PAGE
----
In Palm Beach Post’s “Save Our Homes benefit is back, but with new twist” Jeff Ostrowski reports that with increasing Florida home prices Save-Our-Homes (SOH) constitutional amendment’s benefits to Florida homesteaders (residents) are back (homesteaders’ incremental benefits are to be paid by non-homesteaded snowbirds among others). At the peak of the bubble in 2006 $48B of Palm Beach County property was shielded from taxes; this dropped to $6.7B in 2012 and is back up to 16.5B in 2014. SOH “benefits long-time property owners with homestead exemptions. But the cost is shifted to recent buyers of homes, apartment tenants, snowbirds and owners of malls and office buildings.” PBC Property Appraiser Gary Nikolits notes that “The original constitutional amendment said the taxable value of a home can rise by 3 percent or the cost of living, whichever is less. For 2015, the cost of living increase is only 0.8 percent — a rock-bottom rate that means the value of Save Our Homes is almost sure to grow”. (i.e. whenever the taxable value of homesteaded properties fails to keep up with market value changes due to SOH, the non-homesteaders pick up the shortfall in required tax revenue.)
In the NYT’s “Retirement in a community. But which one?” Harriet Edelson discusses some of the considerations in choosing a retirement community: proximity to family/children, sustainable (initial and ongoing) affordability, climate, environment where one would feel comfortable, available services (dining, healthcare), amenities (pool, gym, golf, tennis, walking/trails), access to educational/cultural opportunities, demographics (over 55 or multi-generational), active vs. continuing care communities, and whatever else you might consider particularly important.
Retirement Income and Pensions
In Bloomberg’s “Countries backtrack on privatizing retirement” Carol Matlack notes that about 30 Latin American and former Soviet satellites started (some as early as the 80s) to privatize their pay-as-you-go (paid for by ongoing workers’ contributions) retirement income systems, by the creation of individual retirement savings accounts which “required workers to contribute a minimum percentage of their pay”. This was supposed to “provide greater financial stability and make pensions less prone to political interference”. Unfortunately it did neither. Places like Chile, Argentina, Hungary and Slovakia after introducing private systems have recently reversed themselves by either reintroducing state benefits, even expropriating pension assets and/or allowing workers to opt out. The problems were due to a variety of reasons including: large proportion of workers were operating off-the-books, returns were much lower than expected, and government expropriation.
Things to Ponder
In the Globe and Mail’s “Poloz rate cut the wrong move at the wrong tome” Paul Gardner challenges Bank of Canada’s Governor Poloz logic on the latest rate cut, the lack of transparency associated with the announcement and the joining of the beggar your neighbour currency depreciation phenomenon in the world. He challenges the need, the timing, the likely impact on Canada’s housing market and growing personal debt in the country. He accuses the BoC Governor of “still behaving as the ex-CEO of Export Development Canada (EDC), which required a very different set of actions. He needs to start being the Governor of the Bank of Canada.” (No doubt that there are many who’d agree with that assessment, especially many retirees who were given another haircut on their new GICs.)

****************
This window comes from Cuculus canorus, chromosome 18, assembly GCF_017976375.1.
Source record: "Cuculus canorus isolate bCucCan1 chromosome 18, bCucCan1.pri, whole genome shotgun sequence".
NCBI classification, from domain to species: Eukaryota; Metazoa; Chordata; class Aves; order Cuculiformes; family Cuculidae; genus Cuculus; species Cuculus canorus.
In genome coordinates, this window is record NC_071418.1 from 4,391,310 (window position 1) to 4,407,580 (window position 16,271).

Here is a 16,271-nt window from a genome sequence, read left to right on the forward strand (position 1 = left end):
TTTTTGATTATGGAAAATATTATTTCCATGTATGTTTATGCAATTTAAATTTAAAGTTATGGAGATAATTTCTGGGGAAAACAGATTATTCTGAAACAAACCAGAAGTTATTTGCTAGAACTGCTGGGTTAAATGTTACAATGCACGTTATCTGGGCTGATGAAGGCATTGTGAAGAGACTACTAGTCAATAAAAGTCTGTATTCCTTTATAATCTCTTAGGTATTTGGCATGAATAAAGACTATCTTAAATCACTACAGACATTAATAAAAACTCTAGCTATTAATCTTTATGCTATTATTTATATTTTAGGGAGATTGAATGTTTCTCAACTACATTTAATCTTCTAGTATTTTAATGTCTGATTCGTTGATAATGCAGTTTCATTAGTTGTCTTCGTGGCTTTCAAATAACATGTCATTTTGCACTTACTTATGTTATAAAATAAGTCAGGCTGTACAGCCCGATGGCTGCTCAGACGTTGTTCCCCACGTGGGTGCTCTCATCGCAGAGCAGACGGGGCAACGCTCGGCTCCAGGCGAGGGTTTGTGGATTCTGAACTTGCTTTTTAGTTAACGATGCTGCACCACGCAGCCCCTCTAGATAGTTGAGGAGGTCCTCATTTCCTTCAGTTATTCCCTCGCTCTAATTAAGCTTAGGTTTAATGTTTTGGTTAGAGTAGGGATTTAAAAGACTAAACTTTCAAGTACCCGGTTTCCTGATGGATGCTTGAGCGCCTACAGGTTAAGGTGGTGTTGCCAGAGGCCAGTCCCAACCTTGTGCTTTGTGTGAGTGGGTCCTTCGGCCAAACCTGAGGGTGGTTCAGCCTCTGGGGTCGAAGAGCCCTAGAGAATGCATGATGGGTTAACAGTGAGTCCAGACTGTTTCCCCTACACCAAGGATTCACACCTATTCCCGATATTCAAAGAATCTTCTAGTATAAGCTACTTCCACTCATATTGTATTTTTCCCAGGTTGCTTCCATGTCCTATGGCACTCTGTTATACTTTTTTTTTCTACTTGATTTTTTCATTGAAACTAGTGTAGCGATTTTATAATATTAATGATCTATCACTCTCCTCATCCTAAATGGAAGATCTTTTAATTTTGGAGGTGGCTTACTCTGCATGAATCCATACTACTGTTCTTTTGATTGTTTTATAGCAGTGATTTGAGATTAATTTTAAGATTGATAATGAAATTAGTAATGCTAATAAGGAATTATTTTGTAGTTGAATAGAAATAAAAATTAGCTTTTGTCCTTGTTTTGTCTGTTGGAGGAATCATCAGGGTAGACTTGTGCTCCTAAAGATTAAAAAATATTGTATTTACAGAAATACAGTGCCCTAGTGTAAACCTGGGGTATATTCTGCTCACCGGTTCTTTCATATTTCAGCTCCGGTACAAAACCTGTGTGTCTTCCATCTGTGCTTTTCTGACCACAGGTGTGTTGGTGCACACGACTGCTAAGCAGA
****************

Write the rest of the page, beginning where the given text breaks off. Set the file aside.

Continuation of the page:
In ETF.com’s “Rule No. 1 is stick to your plan” Olly Ludwig interviews Bill Bernstein on: future returns baked into current valuation (about 2% real on a balanced portfolio if you keep costs very low), factor or smart-beta investing (value in particular, but also small-cap and momentum have done well in the past decade- but no guarantee that they’ll always do so), risk management (you must have a plan and stick to it), the way to get rich (“working hard; not spending a lot of money and saving. The name of the game is not to get rich. The name of the game is to not die poor. And the way you avoid dying poor is just by adhering to your strategy.”), emerging markets (cheapest part of one’s portfolio now, but China is problematic).
And finally, in the Globe and Mail’s “TFSA criticism is premature, misguided” Gordon Pape writes that the TFSA is under attack on a number fronts: the CRA doesn’t like large TFSA accounts, and in the past month two reports argued that the wealthy are the primary beneficiaries of TFSAs and are “posing a serious threat to future government revenues”. The attack comes just before the coming federal election in which the Conservative government was expected to re-commit to the pledge of doubling the allowable TFSA contribution. Pape disagrees. Similarly, Ian Russell in the Financial Post’s “TFSA criticisms miss key points: The benefits of the most popular savings tool ever” also disagrees with the Parliamentary Budget Office and Broadbent Institute that the wealthy benefit disproportionately or that the tax-revenue loss associated with a TFSA increase is significant. (If as the reports argue that no new savings would be stimulated, but people would just redirect funds intended for RRSPs into TFSA, then generally speaking the government would get its pound of flesh one way or the other, the primary difference being the timing of when the revenue is received. For those concerned about lower future RRSP/RRIF derived tax income if more people use TFSAs instead (increasing tax revenue now at the expense of lower future revenue), the government doesn’t have to spend the windfall/excess tax income received now by a switch from RRSP to TFSAs, instead they could choose to invest excess to generate future government income. And by the way, the tax rates are not cast in concrete either, as illustrated by the effective 55-60% rate levied on income when OAS-clawback kicks in, which is a lot more frequent than expected as a result of minimum withdrawal requirements from RRIFs. All in all a higher TFSA limit would be a good thing, even if accompanied by a reduction in the RRSP limit.)